Hanna Rosin argued in the Atlantic last fall that the hook-up culture, far from harming women, is actually “an engine of female progress.” Some of the research she used to make that argument, however, does not support her thesis.
The standard analysis of the hook-up culture says (in Rosin’s words) that the sexual revolution “liberated men to act as cads” and “left [women] even more vulnerable and exploited than before.” But this analysis “downplays the unbelievable gains women have lately made” and “forgets how much those gains depend on sexual liberation”:
Single young women in their sexual prime . . . are for the first time in history more successful, on average, than the single young men around them. They are more likely to have a college degree and, in aggregate, they make more money. What makes this remarkable development possible is not just the pill or legal abortion but the whole new landscape of sexual freedom—the ability to delay marriage and have temporary relationships that don’t derail education or career. To put it crudely, feminist progress right now largely depends on the existence of the hookup culture. And to a surprising degree, it is women—not men—who are perpetuating the culture.
In a paper delivered at a Boston University School of Law conference on Rosin’s book The End of Men, from which the Atlantic article was excerpted, law professor Katharine K. Baker contests Rosin’s interpretation of the research she cites and comes to very different conclusions about the hook-up culture. From her abstract:
Unpacking the same data that Rosin uses to defend hook-up culture on women’s behalf, the essay argues that hook-up norms facilitate rape and may help explain the high rate of sexual assault on college campuses. Hook-up norms also perpetuate the sexual double standard, disproportionately hurt lower income women who cannot compete in hook-up status games, and valorize boorish, selfish male sexual behavior. In doing so, hook-up norms likely hurt young women’s ability to secure what they say they eventually want, which is sexual relationships rooted in equality.
She points out that one study Rosin draws on described fraternity parties with themes including Pimps and Hos, Victoria’s Secret, Playboy Mansion, CEO/Secretary Ho, School Teacher/Sexy Student, and Golf Pro/Tennis Ho. “This was the study that Rosin argued showed that women ‘benefited greatly’ from hook-up norms,” she writes.
“Presumably,” she continues, “the benefits she is referring to stem from women’s ability to experiment sexually without being tied to a relationship, but . . . if the price of having sex or making out is assuming the role of someone whose job it is to service men’s sexual needs, what are women learning from the experience?”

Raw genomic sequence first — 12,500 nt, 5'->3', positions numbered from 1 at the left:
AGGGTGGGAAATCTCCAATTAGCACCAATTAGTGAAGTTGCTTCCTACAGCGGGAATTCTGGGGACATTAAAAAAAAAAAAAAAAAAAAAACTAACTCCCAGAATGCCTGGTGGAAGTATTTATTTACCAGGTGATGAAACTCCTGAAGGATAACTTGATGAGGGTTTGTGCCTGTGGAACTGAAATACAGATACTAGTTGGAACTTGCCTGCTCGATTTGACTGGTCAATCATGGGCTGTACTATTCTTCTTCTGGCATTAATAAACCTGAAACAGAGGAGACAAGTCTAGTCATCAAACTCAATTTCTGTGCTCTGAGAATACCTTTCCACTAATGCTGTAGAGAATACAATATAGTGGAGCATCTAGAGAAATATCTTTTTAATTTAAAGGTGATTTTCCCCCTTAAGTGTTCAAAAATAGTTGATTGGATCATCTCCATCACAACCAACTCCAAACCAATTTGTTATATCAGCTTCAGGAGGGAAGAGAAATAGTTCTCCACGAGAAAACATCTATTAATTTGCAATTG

Baker also flags one mistaken assumption Rosin makes about the desires of those who participate in hook-ups:
Implied but never explained in Rosin’s defense of hook-up culture is some belief that both men and women are hard-wired to want sex. The thought is that if we keep women from getting sex in hook-ups, they will be compelled to get it in relationships and those relationships can be stifling. . . .
Most people want sex because they want attachment, more than they want sex because sex feels good. Perhaps the emerging norms in hook-up culture will constitute an empirical rejection of [psychological theories about men and women's desire for relationships as well as sex], but that is not what the participants themselves express.
She does not go into much detail on this last claim; however, research on hook-ups supports her point. In one study from 2008, researchers asked some three hundred college students who had hooked up “to identify their (possibly multiple) motivations for having done so.” Nine in ten named physical pleasure as a factor. But over half also cited emotional reasons or the desire to start a romantic relationship.
On a separate question, 37 percent of the students said the ideal outcome of a hook-up would be a traditional romantic relationship, even though just 7 percent expected that outcome. The researchers say “this [gap] indicates that the innate desire for a relationship is quite powerful, and can (and often does) lead to relationship-typical (sexual) behavior even when conscious awareness and all external cues suggest the probability of an actual relationship is really quite low.”
Rosin’s assumption that young people hook up because they want sex without the emotional and personal investment of relationships may sound plausible, in short, but it’s not borne out by relevant research.
You can download the rest of Katharine K. Baker’s paper here. I don’t agree with every viewpoint she expresses, but the fact that she belies the stereotypes about those who object to the hook-up culture (only repressed and misogynistic fundamentalists would consider it harmful!) makes her analysis all the more worth reading.
h/t Elizabeth Schiltz at Mirror of Justice